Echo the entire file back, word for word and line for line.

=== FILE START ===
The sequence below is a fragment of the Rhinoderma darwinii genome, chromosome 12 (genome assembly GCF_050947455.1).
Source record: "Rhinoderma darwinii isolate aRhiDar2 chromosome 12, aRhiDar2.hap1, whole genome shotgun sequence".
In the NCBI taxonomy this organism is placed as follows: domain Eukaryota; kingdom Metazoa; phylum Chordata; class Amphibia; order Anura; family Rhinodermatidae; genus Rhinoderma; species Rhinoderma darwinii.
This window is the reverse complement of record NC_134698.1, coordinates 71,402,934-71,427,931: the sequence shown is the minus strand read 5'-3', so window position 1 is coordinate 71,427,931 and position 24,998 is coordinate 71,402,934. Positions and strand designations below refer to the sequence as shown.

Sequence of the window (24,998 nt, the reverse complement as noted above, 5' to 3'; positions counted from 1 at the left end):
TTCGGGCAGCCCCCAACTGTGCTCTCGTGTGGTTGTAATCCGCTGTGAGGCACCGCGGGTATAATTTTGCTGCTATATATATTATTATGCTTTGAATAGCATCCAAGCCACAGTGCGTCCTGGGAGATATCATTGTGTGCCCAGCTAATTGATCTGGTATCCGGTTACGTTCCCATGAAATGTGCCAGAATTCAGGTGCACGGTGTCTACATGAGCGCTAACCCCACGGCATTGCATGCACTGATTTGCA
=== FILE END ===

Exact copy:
The sequence below is a fragment of the Rhinoderma darwinii genome, chromosome 12 (genome assembly GCF_050947455.1).
Source record: "Rhinoderma darwinii isolate aRhiDar2 chromosome 12, aRhiDar2.hap1, whole genome shotgun sequence".
In the NCBI taxonomy this organism is placed as follows: domain Eukaryota; kingdom Metazoa; phylum Chordata; class Amphibia; order Anura; family Rhinodermatidae; genus Rhinoderma; species Rhinoderma darwinii.
This window is the reverse complement of record NC_134698.1, coordinates 71,402,934-71,427,931: the sequence shown is the minus strand read 5'-3', so window position 1 is coordinate 71,427,931 and position 24,998 is coordinate 71,402,934. Positions and strand designations below refer to the sequence as shown.

Sequence of the window (24,998 nt, the reverse complement as noted above, 5' to 3'; positions counted from 1 at the left end):
TTCGGGCAGCCCCCAACTGTGCTCTCGTGTGGTTGTAATCCGCTGTGAGGCACCGCGGGTATAATTTTGCTGCTATATATATTATTATGCTTTGAATAGCATCCAAGCCACAGTGCGTCCTGGGAGATATCATTGTGTGCCCAGCTAATTGATCTGGTATCCGGTTACGTTCCCATGAAATGTGCCAGAATTCAGGTGCACGGTGTCTACATGAGCGCTAACCCCACGGCATTGCATGCACTGATTTGCA